‘The truth is that it has no colour that can be described. Even when the sun is obscured and the light is cold, these walls are still faintly warm and luminous, as if they knew the trick of keeping the lost sunlight of centuries glimmering about them.’ So wrote J. B. Priestley in his 1934 travelogue, English Journey, on the honey-gold stone that characterises villages in the Cotswolds.
You’ll know the sort of stone, and the type of villages, from cameo appearances in the Harry Potter franchise, as well as Bridget Jones's Diary, Pride and Prejudice, Downton Abbey and, most conspicuously of all, as the backdrop to Father Brown (the BBC’s second longest-running daytime drama, don’t you know).
Designated an Area of Outstanding Natural Beauty in 1966, the Cotswolds covers almost 800 square miles across Gloucestershire, Oxfordshire, Warwickshire, Wiltshire, and Worcestershire. While Chipping Campden, Stow-on-the-Wold and Bourton-on-the-Water constitute the most popular tourist towns, there are myriad castles, country estates and places of interest to explore. Not to mention thousands of miles of footpaths and walking trails.
These are the best luxury hotels from which to explore England’s green and pleasant land.
Lucknam Park, Chippenham
Located at the southern-most tip of the Cotswolds – close to Chippenham and Bath – dog-friendly Lucknam Park reveals its country-manor glamour at the end of a mile-long avenue lined with lime and beech trees. There are only 43 rooms and suites, each individually-designed, and three sole-occupancy cottages. Given that the hotel is set in some 500 acres of parkland, you can go an entire day without bumping into any other guests – until everyone presents themselves at the Michelin-starred Restaurant Hywel Jones for dinner. Elsewhere, there’s the more informal The Brasserie, an equestrian centre and a well-appointed, ESPA-backed spa. Come summer, guests can make use of a personalised picnic service.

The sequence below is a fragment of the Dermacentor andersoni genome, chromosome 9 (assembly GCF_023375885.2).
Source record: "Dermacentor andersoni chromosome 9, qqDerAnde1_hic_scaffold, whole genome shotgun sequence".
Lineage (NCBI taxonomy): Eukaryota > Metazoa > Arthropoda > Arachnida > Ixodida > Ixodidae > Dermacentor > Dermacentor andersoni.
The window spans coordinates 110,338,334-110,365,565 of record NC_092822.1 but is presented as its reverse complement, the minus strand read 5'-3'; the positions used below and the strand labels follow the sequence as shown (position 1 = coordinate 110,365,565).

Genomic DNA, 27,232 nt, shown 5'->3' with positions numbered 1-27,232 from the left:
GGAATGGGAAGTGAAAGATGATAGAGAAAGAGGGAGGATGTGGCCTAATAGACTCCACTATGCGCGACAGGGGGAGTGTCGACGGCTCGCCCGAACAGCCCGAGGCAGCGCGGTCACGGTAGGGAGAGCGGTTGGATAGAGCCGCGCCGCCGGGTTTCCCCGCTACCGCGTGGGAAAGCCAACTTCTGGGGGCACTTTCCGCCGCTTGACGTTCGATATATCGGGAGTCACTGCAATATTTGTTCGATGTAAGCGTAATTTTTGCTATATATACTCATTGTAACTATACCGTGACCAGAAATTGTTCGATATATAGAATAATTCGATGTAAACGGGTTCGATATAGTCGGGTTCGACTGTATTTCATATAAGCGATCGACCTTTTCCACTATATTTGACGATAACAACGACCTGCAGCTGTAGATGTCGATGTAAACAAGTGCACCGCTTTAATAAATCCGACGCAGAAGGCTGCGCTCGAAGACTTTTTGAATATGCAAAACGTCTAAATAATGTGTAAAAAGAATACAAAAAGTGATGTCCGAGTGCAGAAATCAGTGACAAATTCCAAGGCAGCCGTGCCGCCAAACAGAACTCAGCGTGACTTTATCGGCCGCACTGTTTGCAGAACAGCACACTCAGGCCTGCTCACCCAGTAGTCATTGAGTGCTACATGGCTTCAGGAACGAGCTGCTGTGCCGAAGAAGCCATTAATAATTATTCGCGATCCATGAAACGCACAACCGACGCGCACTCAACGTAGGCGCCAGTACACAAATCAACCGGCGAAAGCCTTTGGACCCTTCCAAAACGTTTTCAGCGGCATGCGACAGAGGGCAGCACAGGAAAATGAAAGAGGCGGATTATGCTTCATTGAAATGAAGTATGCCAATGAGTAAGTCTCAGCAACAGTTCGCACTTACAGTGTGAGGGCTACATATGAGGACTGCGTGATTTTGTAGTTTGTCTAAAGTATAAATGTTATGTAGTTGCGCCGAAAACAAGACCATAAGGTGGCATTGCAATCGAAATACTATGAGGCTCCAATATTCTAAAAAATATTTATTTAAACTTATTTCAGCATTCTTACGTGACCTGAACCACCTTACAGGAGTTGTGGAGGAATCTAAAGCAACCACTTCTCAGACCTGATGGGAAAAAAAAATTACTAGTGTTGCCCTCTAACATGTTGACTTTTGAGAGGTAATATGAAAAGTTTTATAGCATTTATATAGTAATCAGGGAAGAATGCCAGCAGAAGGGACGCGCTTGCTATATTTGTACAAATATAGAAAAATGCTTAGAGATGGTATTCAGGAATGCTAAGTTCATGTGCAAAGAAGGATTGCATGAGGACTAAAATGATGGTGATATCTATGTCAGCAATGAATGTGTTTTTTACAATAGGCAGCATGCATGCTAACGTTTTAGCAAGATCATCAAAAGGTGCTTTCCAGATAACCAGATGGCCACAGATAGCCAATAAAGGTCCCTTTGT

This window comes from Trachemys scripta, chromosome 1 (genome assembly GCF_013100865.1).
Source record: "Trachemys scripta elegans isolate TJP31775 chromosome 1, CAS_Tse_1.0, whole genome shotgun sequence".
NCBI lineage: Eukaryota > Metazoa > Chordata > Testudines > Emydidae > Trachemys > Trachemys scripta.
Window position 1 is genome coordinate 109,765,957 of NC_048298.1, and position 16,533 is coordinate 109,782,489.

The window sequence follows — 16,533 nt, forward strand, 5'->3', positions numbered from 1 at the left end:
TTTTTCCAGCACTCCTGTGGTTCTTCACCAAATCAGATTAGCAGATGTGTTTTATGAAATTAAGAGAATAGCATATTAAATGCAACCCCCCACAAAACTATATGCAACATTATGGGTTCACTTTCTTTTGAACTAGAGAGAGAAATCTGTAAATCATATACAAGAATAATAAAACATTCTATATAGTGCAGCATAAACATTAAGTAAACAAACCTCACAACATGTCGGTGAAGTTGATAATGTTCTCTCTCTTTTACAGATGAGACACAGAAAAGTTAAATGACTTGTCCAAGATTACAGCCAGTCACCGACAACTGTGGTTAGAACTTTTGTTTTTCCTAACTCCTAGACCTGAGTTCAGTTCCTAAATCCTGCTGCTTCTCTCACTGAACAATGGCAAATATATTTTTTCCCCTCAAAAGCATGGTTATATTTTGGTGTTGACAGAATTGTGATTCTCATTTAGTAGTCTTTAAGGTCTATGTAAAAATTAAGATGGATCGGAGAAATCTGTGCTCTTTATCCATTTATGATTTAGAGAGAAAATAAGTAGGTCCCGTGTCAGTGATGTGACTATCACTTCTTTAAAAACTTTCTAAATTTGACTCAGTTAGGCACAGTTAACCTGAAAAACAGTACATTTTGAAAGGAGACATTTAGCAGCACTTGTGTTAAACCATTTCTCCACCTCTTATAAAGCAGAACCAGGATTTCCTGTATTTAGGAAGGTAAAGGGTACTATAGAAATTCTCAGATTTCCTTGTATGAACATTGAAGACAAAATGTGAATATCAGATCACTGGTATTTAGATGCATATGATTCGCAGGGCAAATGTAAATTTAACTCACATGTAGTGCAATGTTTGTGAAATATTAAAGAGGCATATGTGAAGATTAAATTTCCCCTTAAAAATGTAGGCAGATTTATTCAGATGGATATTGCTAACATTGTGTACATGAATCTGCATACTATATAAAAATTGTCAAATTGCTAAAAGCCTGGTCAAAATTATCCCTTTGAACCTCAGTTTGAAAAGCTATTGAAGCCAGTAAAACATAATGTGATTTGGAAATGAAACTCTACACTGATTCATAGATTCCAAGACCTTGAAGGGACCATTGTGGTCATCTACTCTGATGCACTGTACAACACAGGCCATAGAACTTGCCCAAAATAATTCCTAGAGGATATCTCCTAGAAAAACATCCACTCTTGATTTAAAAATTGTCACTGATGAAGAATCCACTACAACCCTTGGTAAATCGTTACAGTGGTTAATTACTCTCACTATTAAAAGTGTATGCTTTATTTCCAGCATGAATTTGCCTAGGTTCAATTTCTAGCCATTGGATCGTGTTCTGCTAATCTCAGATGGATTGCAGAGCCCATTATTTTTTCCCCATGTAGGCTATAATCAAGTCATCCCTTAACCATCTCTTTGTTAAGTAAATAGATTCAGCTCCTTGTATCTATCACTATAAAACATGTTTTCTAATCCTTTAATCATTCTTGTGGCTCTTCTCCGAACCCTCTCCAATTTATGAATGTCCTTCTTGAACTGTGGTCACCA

Ellenborough Park, Cheltenham
Grade II-listed Southam House, with its honey-coloured turrets and towers, was a baronial hall and then a private girls’ school before it was turned into luxury hotel Ellenborough Park in 2008. Original furnishings include 16th Century oak beams, wood-panelled rooms, great stone fireplaces and winding staircases. Set in an Area of Outstanding Natural Beauty, the hotel has 62 rooms and a private pathway to neighbouring Cheltenham Racecourse, which can be seen from the hotel’s front lawn. Guests can make use of a heated outdoor pool and a spa with sauna and mood showers. There’s an accomplished restaurant inside the hotel, and rolling, wooded countryside all around.
Soho Farmhouse, Chipping Norton
Back in 2015, Nick Jones, founder and CEO of the Soho House group, once again proved himself the members’ club kingpin with the Midas touch by transforming a derelict smallholding some 20 miles north of Oxford into the group’s first ‘resort’. Immediately, the 100-acre estate, with its collection of converted 18th Century outbuildings, became one of the UK’s most talked-about country retreats. You have to be a member of Soho House to stay at Soho Farmhouse – and enjoy its three restaurants, spa, pub, cinema, cookery room, indoor and outdoor pool, gym, tennis court and boating lake. You'll also need to be tolerant of urban warriors under the illusion that they’re experiencing the true British countryside. You’ll find them at the sushi bar.